10 yr cash bonds vs. bond futures

Discussion in 'Financial Futures' started by newbunch, Apr 16, 2006.

  1. I have noticed that while the 10-year cash bonds and bond futures move together, for some reason the bond future is a lot less volatile. On Thursday, cash bonds were down 18/32 while bond futures were down 10.5/32. On Wednesday (from memory), cash was down 13/32 while futures were down 10/32. For the last week, cash bonds were down 0.57% (my system records the %age moves and not the number of ticks) and futures were down 0.40%.

    I've noticed this for a while and haven't been able to figure it out. It looks like the futures move 70% of the cash bond move. Anybody know why?
  2. It probably has mostly to do with the coupon yield of each instrument. The futures are based on a 6% coupon. The most recently issued 10-year note is ~5%. Lower coupon secuities are more volatile in order to equalize their total return compared to that of the futures contract.
  3. What is a good source of information in order to understand all the factors that effect the bond basis....does anyone have any trading tips on this type of trade!!!!
  4. Surdo


  5. yufeng66


    The cheapest to deliver bond matures on 2/15/13 and havs a effective duration of 5.5

    10 year cash on the run bond matures on 2/15/16 and has an effective duration of 7.4

    For a same interest rate movement, the bond with longer duration has a bigger price movement.
  6. Here's what I found:

    "Currently, bond futures trade in price terms. The short chooses which of several deliverable bonds to deliver, and receives for it a price of the EDSP (the Exchange Delivery Settlement Price, the final price of the future) times the conversion factor for that bond, plus the accrued. The effect is that, often, one bond is far cheaper to deliver than any other. If the contract is above par this is the shortest bond; if below par, the longest. In either case the lone cheapest-to-deliver (CTD) is vulnerable to being squeezed."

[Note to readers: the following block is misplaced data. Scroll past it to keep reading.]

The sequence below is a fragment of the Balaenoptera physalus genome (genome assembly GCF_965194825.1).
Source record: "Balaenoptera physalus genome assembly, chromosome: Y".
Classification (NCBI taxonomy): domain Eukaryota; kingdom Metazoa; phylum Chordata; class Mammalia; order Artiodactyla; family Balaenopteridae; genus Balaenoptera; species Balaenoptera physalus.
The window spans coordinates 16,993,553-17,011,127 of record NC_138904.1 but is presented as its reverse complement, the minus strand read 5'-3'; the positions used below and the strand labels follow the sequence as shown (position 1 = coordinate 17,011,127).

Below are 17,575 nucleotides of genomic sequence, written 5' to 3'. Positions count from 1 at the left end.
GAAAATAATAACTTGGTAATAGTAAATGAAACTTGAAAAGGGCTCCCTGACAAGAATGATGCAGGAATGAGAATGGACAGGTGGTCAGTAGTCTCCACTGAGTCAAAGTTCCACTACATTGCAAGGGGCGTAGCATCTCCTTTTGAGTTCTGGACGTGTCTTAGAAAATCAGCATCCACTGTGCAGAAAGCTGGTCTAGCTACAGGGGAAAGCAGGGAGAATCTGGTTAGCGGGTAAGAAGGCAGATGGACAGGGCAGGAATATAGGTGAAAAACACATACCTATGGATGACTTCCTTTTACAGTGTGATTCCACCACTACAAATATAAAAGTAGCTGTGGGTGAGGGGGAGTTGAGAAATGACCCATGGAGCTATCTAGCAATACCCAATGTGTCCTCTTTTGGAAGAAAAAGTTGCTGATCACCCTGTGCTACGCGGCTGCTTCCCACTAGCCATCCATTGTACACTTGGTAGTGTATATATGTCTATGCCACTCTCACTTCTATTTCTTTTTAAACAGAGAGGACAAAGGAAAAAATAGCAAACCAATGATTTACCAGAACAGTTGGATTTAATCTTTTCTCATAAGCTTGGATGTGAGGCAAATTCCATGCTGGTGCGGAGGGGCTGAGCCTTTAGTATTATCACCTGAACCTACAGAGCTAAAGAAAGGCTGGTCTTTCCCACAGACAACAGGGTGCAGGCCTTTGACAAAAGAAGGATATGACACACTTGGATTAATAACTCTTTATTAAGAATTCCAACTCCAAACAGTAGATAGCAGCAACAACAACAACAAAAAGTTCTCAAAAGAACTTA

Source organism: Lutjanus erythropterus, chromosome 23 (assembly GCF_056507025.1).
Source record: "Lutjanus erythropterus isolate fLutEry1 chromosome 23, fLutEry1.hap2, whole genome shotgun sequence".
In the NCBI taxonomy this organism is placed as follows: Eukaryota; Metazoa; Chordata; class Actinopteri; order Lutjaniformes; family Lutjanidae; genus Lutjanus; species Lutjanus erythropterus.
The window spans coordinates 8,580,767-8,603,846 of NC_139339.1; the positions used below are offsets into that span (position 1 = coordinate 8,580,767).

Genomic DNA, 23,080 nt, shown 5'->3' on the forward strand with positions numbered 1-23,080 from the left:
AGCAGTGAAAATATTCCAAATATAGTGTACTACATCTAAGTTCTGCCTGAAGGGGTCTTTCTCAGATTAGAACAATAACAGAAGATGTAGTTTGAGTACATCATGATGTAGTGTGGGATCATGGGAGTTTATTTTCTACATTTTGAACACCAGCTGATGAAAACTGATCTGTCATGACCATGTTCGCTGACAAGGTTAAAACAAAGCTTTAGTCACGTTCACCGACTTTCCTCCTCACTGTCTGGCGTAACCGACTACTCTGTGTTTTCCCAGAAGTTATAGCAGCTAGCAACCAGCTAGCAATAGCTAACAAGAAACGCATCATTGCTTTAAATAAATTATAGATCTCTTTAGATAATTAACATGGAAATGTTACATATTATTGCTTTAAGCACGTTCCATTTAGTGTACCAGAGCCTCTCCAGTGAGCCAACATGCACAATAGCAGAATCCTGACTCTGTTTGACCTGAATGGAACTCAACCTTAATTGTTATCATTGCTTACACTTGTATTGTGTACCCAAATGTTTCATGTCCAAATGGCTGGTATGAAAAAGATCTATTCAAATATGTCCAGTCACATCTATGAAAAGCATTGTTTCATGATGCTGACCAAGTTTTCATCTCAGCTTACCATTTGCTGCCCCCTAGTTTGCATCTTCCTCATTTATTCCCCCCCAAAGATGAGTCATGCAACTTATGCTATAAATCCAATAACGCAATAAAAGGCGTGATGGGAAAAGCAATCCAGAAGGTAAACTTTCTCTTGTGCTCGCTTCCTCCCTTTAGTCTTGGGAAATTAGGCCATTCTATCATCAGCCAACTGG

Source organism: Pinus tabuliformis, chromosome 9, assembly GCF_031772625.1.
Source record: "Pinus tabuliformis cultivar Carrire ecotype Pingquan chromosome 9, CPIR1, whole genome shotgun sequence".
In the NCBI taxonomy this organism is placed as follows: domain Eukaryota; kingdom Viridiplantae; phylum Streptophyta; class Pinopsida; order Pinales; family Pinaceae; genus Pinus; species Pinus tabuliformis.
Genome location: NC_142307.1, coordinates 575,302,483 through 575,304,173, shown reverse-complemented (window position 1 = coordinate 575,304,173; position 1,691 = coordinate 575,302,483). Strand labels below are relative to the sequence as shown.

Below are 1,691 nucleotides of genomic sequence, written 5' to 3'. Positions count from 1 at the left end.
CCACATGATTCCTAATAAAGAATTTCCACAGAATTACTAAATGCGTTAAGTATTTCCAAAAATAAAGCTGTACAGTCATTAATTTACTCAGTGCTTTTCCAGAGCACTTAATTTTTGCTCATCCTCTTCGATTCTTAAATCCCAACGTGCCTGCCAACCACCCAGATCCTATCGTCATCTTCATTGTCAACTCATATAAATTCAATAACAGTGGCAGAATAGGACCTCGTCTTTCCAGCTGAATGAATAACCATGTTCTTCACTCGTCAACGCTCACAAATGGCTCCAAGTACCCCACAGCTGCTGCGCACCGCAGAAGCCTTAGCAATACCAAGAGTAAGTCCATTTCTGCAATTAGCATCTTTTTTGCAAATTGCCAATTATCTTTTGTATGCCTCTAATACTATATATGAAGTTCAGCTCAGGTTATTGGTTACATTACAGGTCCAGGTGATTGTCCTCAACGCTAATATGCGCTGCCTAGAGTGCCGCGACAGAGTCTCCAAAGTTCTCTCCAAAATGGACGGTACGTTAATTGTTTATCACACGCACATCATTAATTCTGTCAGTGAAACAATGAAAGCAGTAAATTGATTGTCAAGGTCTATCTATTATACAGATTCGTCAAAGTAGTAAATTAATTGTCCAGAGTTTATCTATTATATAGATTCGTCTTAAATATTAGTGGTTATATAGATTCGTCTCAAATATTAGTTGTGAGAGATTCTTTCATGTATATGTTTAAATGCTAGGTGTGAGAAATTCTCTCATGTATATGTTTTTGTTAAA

Which means, if bond yields are below 6% (the standard), the shorts will deliver the shortest dated cash bonds they can (bonds with 6.5 years to maturity). If yields are over 6%, they'll deliver the longest dated cash bonds (the most recent issued 10 year, which is almost always 10 years to maturity). Since yields are currently below 6%, bond futures are not actually based on the 10 year bond, but on the 6.5 year bond, which makes bond futures move 69% as much as the cash bonds (darn close to my 70% estimate). You can determine the relative move by determining the duration of the 6.5yr and 10yr bonds.

    I'm just surprised this isn't more publicly known and clearly put on the CBOT website.
  7. Anyone who trades cash bonds is intimately familiar with these concepts. The reason the CBOT doesn't talk about this more is probably that all cash traders look at this relationship (called the "basis") but only a subset of futures traders care about basis. In addition, basis affects the cash much more than the futures due to the ability of dealers and hedgies to manipulate the cash side of the equation.

    That being said, in trading ignorance is never bliss. Read The Treasury Bond Basis by Galen Burghardt. If you can replicate the calculations in the book in Excel or with code you will understand this relationship.
  8. Thank for the help …and I will follow your advice and get the Treasury bond basis book! i've been trading the basis for some time but have never shared or discussed my trade with a basis trader ......i would really like to have a chat with anyone who does what i do!!!!! :)
  9. The difference between cash and future makes a difference in my trading. In fact, it should make a difference for anybody who long term trades the future.
  10. I should add that I am not really trading the 10-year bond future. I really trade the 10-yr interest rate (TNX) and execute those trades with the future. Therefore, the duration of the CTD affects my exposure to the change in the TNX.

    I hope that makes sense. It makes sense to me, I just don't know if I explained it clearly.
    #10     Apr 27, 2006